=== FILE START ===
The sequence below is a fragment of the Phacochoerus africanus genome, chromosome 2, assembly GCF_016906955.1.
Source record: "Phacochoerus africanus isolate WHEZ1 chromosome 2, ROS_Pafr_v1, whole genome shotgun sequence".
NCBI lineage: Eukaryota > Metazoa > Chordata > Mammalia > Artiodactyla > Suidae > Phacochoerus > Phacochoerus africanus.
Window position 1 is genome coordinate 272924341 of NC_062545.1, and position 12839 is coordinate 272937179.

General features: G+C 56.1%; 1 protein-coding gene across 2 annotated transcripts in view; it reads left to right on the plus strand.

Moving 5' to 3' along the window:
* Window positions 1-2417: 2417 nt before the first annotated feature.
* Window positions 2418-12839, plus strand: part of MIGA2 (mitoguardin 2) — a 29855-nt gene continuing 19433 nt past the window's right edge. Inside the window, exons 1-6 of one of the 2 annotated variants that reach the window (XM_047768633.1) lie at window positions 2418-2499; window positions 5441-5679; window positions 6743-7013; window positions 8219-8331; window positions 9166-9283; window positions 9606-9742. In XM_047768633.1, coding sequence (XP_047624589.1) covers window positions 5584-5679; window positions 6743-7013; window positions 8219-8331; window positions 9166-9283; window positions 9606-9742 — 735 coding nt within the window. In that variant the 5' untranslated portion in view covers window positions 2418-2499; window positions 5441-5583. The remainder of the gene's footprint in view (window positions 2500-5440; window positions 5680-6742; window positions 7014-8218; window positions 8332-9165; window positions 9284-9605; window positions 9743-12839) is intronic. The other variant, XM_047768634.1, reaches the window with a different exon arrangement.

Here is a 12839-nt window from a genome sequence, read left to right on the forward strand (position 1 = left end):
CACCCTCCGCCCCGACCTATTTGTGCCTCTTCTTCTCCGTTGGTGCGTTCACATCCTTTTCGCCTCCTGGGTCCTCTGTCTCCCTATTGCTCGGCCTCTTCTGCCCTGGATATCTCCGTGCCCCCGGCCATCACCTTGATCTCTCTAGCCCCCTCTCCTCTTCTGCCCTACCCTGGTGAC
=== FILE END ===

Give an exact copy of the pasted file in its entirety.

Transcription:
The sequence below is a fragment of the Phacochoerus africanus genome, chromosome 2, assembly GCF_016906955.1.
Source record: "Phacochoerus africanus isolate WHEZ1 chromosome 2, ROS_Pafr_v1, whole genome shotgun sequence".
NCBI lineage: Eukaryota > Metazoa > Chordata > Mammalia > Artiodactyla > Suidae > Phacochoerus > Phacochoerus africanus.
Window position 1 is genome coordinate 272924341 of NC_062545.1, and position 12839 is coordinate 272937179.

General features: G+C 56.1%; 1 protein-coding gene across 2 annotated transcripts in view; it reads left to right on the plus strand.

Moving 5' to 3' along the window:
* Window positions 1-2417: 2417 nt before the first annotated feature.
* Window positions 2418-12839, plus strand: part of MIGA2 (mitoguardin 2) — a 29855-nt gene continuing 19433 nt past the window's right edge. Inside the window, exons 1-6 of one of the 2 annotated variants that reach the window (XM_047768633.1) lie at window positions 2418-2499; window positions 5441-5679; window positions 6743-7013; window positions 8219-8331; window positions 9166-9283; window positions 9606-9742. In XM_047768633.1, coding sequence (XP_047624589.1) covers window positions 5584-5679; window positions 6743-7013; window positions 8219-8331; window positions 9166-9283; window positions 9606-9742 — 735 coding nt within the window. In that variant the 5' untranslated portion in view covers window positions 2418-2499; window positions 5441-5583. The remainder of the gene's footprint in view (window positions 2500-5440; window positions 5680-6742; window positions 7014-8218; window positions 8332-9165; window positions 9284-9605; window positions 9743-12839) is intronic. The other variant, XM_047768634.1, reaches the window with a different exon arrangement.

Here is a 12839-nt window from a genome sequence, read left to right on the forward strand (position 1 = left end):
CACCCTCCGCCCCGACCTATTTGTGCCTCTTCTTCTCCGTTGGTGCGTTCACATCCTTTTCGCCTCCTGGGTCCTCTGTCTCCCTATTGCTCGGCCTCTTCTGCCCTGGATATCTCCGTGCCCCCGGCCATCACCTTGATCTCTCTAGCCCCCTCTCCTCTTCTGCCCTACCCTGGTGAC